Intact mitochondria were isolated from BY4741 strain transformed with a plasmid expressing Cab5-HA under the native CAB5 promoter after cell wall removal by Zymoliase20T digestion (Nacalai Tesque) and cell disruption with a glass-teflon potter homogenizer [48]. Whole cell extract was centrifuged at 12,000 g for 30 min to yield the mitochondrial pellet (M) and post-mitochondria supernatant (PMS). These fractions were analyzed by immunoblotting with the indicated antibodies (Porin: mitochondrial marker; PGK cytoplasmic marker (Abcam Mitoscience)). The Cab5 protein was immunovisualized using an anti-HA (Roche) specific antibody. Proteinase K protection assay for sub-mitochondrial localization study was performed as previously described [48][49]. Briefly, 200 μg of mitochondrial proteins were kept in 20 mM HEPES pH 7.4, 0,6 M sorbitol in the presence or absence of proteinase K (1 mg/ml) for 60 minutes on ice. 0,1 M PMSF (phenylmethylsulfonyl fluoride) was added to stop the reaction. The protein pellets were washed once with 20 mM HEPES pH 7.4 plus 0,6 M sorbitol, and suspended in SDS-PAGE sample buffer.

A modified version of the membrane association experiments of Trott and Morano [50] was utilized to determine the resistance of Cab5p to sodium carbonate (pH 11.5) treatment. Equal amounts (150 μg) of the mitochondrial fraction was resuspended in TEGN (20 mM Tris-HCl [pH 7.9], 0.5 mM EDTA, 10% glycerol, 50 mM NaCl) or TEGN and with 0.1 M NaCO3 for 30 min on ice. The samples were subsequently centrifuged at 17,000 g at 4°C to obtain soluble and membrane fractions. The fractions obtained in all type of extraction were separated by SDS-PAGE and probed with anti-HA and anti-PORIN antibodies.

Measurement of iron content

The iron content was determined by a colorimetric assay, essentially as described before [25][51]. 5×108 cells were washed twice with H2O, resuspended in 0.5 ml of 3% nitric acid and incubated over night at 95°C. After incubation, samples were centrifuged at 12,000 rpm for 5 min and the supernatant (400 µl) was mixed with 160 µl of 38 mg sodium L-ascorbate ml– 1 (SIGMA), 320 µl of 1.7 mg BPS ml-1 (ACROS ORGANICS), and 126 µl of ammonium acetate (SIGMA) (saturated solution diluted 1:3). Non-specific absorbance was measured at 680 nm and subtracted from the specific absorbance of the iron-BPS complex (535 nm). Iron was quantified by reference to a standard curve using iron sulfate performed as in Tamarit et al. [25].

H2O2 sensitivity

To determine the sensitivity to oxygen peroxide, cells growing exponentially were exposed to 1 and 2 mM H2O2 at 28°C or 37°C for 4 h. Cell viability was determined by spotting equal amounts of serial dilutions of cells (105, 104, 103, 102, 101) onto YP plates (1% yeast extract, 2% peptone ForMediumTM) supplemented with 2% glucose (YPD). Plates were incubated at 28°C or 37°C for two days. To better quantify H2O2 sensitivity cell survival was determined by counting the formation of colonies after the treatment.

Lipid droplets content: fluorescence microscopy and fluorimetric analysis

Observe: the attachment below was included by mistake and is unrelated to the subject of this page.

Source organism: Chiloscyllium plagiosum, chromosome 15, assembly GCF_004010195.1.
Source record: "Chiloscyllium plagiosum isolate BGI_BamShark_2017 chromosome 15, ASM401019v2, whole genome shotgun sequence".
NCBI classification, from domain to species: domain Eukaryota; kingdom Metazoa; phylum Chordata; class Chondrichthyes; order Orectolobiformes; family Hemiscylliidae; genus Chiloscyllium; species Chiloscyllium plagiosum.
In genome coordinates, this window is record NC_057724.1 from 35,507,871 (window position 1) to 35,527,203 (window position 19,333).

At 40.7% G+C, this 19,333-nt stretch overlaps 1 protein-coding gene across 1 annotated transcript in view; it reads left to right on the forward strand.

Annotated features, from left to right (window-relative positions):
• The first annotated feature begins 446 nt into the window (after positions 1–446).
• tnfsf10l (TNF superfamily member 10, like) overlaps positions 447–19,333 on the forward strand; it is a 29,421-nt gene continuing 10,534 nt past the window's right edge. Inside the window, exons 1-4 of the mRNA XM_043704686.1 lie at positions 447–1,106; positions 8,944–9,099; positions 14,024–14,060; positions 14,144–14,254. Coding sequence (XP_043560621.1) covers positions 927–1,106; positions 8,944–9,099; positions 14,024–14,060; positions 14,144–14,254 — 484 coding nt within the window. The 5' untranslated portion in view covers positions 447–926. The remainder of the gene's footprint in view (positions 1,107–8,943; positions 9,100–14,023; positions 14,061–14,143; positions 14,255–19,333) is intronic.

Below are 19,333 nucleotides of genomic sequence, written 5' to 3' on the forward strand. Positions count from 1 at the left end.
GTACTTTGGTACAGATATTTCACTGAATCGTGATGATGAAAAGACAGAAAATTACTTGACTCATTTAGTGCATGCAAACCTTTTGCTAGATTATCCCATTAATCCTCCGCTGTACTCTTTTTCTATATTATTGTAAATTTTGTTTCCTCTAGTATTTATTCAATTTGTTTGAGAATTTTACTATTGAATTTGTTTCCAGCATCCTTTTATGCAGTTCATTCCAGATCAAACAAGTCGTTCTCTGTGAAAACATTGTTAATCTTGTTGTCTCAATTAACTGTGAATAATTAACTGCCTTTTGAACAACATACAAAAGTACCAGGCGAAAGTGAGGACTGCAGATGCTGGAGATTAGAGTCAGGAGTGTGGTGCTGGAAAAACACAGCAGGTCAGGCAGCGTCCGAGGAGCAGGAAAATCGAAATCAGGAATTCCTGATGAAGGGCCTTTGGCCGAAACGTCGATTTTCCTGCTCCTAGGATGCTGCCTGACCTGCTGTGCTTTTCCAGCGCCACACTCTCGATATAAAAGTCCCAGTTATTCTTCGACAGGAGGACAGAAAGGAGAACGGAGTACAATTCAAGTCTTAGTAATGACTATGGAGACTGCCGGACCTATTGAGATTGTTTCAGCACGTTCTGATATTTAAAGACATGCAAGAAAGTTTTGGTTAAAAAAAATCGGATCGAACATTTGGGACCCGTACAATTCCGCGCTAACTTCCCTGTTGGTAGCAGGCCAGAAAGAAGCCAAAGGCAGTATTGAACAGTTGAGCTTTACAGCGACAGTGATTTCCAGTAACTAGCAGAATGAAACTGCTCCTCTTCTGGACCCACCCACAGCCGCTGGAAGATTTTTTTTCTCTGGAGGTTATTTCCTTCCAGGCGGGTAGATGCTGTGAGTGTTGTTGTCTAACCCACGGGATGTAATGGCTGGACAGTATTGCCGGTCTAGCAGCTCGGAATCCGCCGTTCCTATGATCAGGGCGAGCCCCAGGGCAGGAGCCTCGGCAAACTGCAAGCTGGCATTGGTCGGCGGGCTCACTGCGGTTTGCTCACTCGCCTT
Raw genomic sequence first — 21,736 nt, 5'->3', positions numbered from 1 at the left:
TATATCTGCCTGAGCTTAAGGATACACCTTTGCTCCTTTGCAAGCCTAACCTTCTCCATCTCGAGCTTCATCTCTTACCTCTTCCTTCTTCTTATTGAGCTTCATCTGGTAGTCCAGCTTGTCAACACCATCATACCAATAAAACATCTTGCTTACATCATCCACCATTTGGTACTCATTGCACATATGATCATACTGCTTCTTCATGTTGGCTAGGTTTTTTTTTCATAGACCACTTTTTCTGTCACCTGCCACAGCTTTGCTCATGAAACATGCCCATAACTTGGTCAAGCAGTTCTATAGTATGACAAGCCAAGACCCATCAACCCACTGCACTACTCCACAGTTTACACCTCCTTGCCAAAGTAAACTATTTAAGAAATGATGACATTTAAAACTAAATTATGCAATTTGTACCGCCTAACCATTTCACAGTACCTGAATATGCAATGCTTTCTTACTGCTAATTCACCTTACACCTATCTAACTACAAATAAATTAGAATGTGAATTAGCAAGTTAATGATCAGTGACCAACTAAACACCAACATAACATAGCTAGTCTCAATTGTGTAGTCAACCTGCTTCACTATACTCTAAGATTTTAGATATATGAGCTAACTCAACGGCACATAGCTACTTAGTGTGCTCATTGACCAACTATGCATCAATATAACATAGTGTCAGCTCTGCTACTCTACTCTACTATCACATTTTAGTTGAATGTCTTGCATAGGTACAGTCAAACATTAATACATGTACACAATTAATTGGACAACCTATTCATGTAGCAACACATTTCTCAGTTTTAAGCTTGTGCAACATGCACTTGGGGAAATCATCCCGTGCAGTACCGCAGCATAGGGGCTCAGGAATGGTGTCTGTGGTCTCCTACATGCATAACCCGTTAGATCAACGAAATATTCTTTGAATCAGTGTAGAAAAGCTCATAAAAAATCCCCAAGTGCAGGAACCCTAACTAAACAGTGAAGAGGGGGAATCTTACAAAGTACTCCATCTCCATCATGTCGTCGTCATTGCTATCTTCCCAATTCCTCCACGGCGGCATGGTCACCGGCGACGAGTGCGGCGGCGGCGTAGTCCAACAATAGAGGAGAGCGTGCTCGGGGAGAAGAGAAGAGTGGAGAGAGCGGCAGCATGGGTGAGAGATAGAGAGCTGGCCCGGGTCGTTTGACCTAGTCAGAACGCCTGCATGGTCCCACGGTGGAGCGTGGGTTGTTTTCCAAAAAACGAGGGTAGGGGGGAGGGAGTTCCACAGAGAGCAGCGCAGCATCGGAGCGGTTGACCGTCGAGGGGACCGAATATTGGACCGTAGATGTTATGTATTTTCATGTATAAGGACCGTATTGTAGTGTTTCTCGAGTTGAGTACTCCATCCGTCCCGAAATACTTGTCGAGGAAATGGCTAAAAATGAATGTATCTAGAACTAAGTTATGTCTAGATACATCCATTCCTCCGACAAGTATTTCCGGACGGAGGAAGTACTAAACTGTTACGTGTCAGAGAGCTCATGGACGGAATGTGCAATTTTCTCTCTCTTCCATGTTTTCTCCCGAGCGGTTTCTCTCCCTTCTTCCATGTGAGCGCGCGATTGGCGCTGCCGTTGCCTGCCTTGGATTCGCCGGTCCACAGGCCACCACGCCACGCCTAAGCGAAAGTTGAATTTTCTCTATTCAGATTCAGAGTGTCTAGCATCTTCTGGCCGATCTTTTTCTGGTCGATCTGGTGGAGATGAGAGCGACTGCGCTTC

Intracellular lipid droplets were detected using the fluorescent lipophilic dye Nile Red (9-diethylamino-5H-benzo[α]phenoxazine-5-one 3 SIGMA-ALDRICH) by fluorescence microscopy and fluorimetric analysis [31][52][53]. Wild type and cab5∆/COASYR499C strains were grown to mid-log phase in mineral medium (40) containing Yeast Extract (1,5 g/L). To 250 μl of the cultures, adjusted to 1 OD, 10 μl of the stock solution of Nile red [100 μg/ml] were added in order to obtain a final concentration of 4 µg/ml of dye. Fluorescence of the stained cells were obtained with a Leica DM2000 microscope using x 100 magnification and captured using a Leica DFC310FX digital camera with Leica’s Imaging Software (Leica Application Suite-LASAF 3.7.0, Leica Microsystem).

To quantify the fluorescence we used the fluorescence spectrometer Tecan SPECTRA Fluor Plus using the software XFLUOR4 V4.51 (excitation at 535 nm and emission at 595 nm). Aliquots of 100 μl of cells stained with Nile red were transferred into 96-well microplates in 4 replicates. For each strain a negative control was performed in which the dye was omitted in order to exclude a possible auto fluorescence of samples. The evaluation of the fluorescence was repeated at 5-minute intervals in a time interval of 20 minutes [53].


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The financial support of Telethon GGP11011, Telethon GGP11088 and Fondazione CARIPLO 2011/0526 are gratefully acknowledged. This work was supported by TIRCON project of the European Commission’s seventh Framework Programme (FP7/2007-2013, HEALTH-F2-2011, grant agreement no. 277984). We wish to thank Antonietta Cirasolo (University of Parma) for the skillful technical assistance.


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Modeling human Coenzyme A synthase mutation in yeast reveals altered mitochondrial function, lipid content and iron metabolism by Camilla Ceccatelli Berti et al. is licensed under a Creative Commons Attribution 4.0 International License.